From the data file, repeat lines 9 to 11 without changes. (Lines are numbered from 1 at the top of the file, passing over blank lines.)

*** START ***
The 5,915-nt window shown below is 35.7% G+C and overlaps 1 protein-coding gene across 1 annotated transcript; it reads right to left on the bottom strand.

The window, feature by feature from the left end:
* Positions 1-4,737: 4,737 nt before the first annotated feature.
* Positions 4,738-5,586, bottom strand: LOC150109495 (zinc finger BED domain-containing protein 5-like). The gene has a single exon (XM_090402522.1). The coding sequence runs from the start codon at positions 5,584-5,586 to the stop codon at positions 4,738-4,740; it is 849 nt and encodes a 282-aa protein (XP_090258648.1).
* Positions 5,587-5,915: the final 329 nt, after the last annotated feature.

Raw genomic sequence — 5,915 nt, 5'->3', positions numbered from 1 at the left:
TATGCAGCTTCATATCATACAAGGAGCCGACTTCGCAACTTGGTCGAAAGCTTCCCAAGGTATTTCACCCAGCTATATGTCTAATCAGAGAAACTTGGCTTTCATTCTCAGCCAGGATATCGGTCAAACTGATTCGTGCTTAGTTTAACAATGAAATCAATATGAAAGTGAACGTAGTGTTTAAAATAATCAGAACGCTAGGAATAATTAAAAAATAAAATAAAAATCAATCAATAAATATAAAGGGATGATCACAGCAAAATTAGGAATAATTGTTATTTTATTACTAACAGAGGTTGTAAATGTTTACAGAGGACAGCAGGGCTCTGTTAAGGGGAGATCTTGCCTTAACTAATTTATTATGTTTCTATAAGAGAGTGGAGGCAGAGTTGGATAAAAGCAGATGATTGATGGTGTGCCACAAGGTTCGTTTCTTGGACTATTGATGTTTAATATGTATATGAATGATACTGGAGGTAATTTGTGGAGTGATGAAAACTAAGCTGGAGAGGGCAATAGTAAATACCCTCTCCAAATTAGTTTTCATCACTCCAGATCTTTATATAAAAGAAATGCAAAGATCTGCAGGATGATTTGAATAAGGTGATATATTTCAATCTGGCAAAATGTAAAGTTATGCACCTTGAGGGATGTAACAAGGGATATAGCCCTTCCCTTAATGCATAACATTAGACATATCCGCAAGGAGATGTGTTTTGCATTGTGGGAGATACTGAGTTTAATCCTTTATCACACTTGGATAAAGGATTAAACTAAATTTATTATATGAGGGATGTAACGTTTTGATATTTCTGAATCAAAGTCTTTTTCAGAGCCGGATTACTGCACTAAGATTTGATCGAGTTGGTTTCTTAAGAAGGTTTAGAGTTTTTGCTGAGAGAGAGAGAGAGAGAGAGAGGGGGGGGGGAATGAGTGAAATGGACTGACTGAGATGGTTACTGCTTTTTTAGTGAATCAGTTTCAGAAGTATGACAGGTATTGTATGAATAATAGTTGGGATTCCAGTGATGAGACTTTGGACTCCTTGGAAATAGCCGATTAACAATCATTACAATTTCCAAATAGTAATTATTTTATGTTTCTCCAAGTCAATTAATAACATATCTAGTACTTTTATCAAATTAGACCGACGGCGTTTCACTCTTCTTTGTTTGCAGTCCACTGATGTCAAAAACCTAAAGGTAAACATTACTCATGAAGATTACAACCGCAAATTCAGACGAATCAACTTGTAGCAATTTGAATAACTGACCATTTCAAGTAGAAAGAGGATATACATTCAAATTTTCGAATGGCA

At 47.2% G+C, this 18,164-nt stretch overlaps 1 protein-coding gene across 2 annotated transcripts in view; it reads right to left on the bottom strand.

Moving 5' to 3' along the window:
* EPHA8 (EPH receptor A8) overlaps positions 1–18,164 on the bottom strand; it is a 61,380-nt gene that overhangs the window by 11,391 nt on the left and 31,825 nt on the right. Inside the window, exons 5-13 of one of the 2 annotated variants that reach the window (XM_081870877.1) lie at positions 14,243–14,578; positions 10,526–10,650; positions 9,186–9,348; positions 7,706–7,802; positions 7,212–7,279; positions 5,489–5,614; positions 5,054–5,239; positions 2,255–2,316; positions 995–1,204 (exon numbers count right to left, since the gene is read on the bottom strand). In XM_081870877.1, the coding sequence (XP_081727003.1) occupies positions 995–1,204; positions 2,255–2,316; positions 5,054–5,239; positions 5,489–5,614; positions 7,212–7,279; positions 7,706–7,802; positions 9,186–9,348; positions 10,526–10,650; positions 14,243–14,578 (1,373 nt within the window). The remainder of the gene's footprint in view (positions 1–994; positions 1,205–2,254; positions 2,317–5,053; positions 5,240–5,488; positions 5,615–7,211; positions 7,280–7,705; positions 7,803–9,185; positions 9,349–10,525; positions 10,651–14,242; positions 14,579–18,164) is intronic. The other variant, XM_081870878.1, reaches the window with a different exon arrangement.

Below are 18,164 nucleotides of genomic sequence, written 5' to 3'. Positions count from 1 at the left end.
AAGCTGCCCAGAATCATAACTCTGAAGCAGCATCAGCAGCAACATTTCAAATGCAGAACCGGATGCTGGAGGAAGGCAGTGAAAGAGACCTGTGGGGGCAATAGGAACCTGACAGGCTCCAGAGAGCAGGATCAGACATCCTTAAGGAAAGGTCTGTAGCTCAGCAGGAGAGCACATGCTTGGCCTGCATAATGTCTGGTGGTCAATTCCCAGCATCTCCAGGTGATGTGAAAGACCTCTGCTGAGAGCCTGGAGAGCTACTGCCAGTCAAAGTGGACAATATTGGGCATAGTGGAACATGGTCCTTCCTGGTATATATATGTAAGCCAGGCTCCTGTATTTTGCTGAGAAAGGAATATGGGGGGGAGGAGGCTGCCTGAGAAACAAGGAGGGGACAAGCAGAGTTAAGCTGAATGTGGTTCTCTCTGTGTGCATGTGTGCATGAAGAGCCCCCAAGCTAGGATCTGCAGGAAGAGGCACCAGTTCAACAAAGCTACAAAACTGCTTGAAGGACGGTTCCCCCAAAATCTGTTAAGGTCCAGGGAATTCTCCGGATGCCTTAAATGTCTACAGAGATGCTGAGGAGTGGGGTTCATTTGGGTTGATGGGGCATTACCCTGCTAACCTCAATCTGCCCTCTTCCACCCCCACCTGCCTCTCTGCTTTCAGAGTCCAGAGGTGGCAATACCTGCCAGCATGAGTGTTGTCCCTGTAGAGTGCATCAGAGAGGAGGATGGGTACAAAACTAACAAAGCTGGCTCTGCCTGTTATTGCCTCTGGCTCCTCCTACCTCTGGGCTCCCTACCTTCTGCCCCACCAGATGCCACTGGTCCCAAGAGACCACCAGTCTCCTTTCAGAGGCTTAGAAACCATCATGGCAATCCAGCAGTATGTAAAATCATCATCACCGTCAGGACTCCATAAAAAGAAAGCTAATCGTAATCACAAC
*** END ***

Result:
Moving 5' to 3' along the window:
* EPHA8 (EPH receptor A8) overlaps positions 1–18,164 on the bottom strand; it is a 61,380-nt gene that overhangs the window by 11,391 nt on the left and 31,825 nt on the right. Inside the window, exons 5-13 of one of the 2 annotated variants that reach the window (XM_081870877.1) lie at positions 14,243–14,578; positions 10,526–10,650; positions 9,186–9,348; positions 7,706–7,802; positions 7,212–7,279; positions 5,489–5,614; positions 5,054–5,239; positions 2,255–2,316; positions 995–1,204 (exon numbers count right to left, since the gene is read on the bottom strand). In XM_081870877.1, the coding sequence (XP_081727003.1) occupies positions 995–1,204; positions 2,255–2,316; positions 5,054–5,239; positions 5,489–5,614; positions 7,212–7,279; positions 7,706–7,802; positions 9,186–9,348; positions 10,526–10,650; positions 14,243–14,578 (1,373 nt within the window). The remainder of the gene's footprint in view (positions 1–994; positions 1,205–2,254; positions 2,317–5,053; positions 5,240–5,488; positions 5,615–7,211; positions 7,280–7,705; positions 7,803–9,185; positions 9,349–10,525; positions 10,651–14,242; positions 14,579–18,164) is intronic. The other variant, XM_081870878.1, reaches the window with a different exon arrangement.

Below are 18,164 nucleotides of genomic sequence, written 5' to 3'. Positions count from 1 at the left end.